Moon Mission

American Astronaut, Neil Armstrong, stepped on to the moon for the first time in July 1969. The moment he set his foot on the moon, the control mission in America received these words uttered by him:

“That’s one small step for a man, one giant leap for mankind.”

Armstrong and his two colleagues were selected from amongst the top 30 astronauts of the U.S.A. He possessed to a very high degree all those qualities which were necessary for this difficult, historic mission—extraordinary skill in flying, intelligence, strength, ability to absorb information, mental and emotional balance and the courage to accept challenges unhesitatingly. Once selected, he had to undergo rigorous training, for instance, having to remain in deep water for long periods so that he would become used to weightlessness. So that he could deal with every possible emergency, he did elaborate courses in astronomy, space flight, rocket flight, the physics of the moon, etc.—all with the help of computerized space data.

The 3100-ton Apollo 11 seemed a giant. It was as high as a 36-storey building, having 8 million parts and 91 engines installed in it. On the top was the comparatively small machine, the Columbia, in which the astronauts were seated to set off on their historic journey.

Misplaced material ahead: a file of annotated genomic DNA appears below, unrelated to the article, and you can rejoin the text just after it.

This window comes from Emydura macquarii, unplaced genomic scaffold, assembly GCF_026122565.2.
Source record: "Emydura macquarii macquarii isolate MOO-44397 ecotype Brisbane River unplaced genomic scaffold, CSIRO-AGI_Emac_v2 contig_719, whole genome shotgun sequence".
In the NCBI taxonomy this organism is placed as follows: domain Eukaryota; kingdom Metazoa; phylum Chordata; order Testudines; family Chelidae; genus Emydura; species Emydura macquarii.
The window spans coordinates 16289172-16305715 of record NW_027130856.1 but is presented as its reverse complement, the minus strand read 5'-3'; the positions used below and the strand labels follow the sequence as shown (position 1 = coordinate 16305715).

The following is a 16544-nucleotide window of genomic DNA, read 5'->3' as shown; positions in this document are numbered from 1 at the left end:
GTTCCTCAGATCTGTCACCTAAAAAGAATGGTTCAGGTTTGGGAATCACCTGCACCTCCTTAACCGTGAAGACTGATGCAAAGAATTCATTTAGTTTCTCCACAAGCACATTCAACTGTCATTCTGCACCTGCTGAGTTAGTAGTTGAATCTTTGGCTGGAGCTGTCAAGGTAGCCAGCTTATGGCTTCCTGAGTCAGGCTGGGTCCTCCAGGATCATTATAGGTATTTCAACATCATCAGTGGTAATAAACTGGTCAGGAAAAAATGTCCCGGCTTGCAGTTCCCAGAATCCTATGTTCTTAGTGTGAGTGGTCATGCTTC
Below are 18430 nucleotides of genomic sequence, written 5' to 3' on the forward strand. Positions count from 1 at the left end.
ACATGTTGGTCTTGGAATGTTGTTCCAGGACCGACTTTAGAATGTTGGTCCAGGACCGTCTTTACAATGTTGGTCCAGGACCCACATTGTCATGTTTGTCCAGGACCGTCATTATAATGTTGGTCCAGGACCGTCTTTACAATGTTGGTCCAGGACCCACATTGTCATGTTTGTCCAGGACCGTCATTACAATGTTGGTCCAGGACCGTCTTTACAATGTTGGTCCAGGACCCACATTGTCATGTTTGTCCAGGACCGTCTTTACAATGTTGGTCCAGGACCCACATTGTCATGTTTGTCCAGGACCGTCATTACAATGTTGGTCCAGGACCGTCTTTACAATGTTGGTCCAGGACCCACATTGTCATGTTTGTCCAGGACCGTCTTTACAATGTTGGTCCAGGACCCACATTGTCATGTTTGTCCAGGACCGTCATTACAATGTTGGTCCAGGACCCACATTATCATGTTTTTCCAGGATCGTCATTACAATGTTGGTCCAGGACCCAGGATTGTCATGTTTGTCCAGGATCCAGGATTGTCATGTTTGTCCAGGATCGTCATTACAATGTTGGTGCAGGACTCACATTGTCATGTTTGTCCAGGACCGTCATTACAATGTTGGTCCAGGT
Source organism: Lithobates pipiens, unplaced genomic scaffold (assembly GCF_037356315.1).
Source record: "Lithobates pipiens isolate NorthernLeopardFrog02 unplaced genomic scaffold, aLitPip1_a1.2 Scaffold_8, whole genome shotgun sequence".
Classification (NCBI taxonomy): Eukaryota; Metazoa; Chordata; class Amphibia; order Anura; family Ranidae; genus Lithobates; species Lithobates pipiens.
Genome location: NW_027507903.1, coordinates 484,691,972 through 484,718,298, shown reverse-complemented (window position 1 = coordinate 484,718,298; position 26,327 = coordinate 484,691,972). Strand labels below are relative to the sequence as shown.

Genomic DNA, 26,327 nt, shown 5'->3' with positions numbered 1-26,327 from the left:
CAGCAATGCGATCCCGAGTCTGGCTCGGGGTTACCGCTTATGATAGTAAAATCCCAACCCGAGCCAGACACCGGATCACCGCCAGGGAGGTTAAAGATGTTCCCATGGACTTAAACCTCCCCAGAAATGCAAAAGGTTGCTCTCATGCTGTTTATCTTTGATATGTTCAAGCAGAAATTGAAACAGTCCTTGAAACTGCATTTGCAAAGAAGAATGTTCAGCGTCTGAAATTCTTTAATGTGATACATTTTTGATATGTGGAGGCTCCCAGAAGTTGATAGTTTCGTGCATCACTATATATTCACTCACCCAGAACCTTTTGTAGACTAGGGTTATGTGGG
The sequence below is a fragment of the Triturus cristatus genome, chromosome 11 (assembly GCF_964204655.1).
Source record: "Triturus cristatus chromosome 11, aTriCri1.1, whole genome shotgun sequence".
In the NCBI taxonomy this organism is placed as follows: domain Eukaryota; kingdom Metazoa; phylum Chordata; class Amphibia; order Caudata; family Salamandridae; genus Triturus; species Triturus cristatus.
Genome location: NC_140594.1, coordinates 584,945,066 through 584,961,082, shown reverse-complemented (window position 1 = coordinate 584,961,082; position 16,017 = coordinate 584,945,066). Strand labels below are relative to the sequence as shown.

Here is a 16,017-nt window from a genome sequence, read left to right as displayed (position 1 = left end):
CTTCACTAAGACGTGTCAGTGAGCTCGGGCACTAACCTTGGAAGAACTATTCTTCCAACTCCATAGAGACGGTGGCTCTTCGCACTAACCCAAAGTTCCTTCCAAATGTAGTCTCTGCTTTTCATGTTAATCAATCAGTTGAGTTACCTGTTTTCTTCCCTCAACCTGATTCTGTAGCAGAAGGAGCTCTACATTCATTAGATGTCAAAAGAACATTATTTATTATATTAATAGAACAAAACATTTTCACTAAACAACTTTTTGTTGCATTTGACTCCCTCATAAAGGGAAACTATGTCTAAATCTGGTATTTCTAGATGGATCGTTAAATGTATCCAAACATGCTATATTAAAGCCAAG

The space machine was duly blasted off, circling the earth for two and a half hours. Then its speed increased to 403 miles per minute and on reaching an altitude of 3000 miles the Columbia separated from the rest of the machines. It was so equipped that the seating space for the astronauts was only as much as in an ordinary taxi. Finally they alighted on the moon from where they gathered 46 pounds of moon-earth, leaving equipment worth 5 lakh pounds behind them. They also left their footprints on its surface, which hopefully will remain intact for half a million years.

It was only after such highly elaborate preparations that the “small step” could be taken which was going to result in such a “giant leap” for mankind.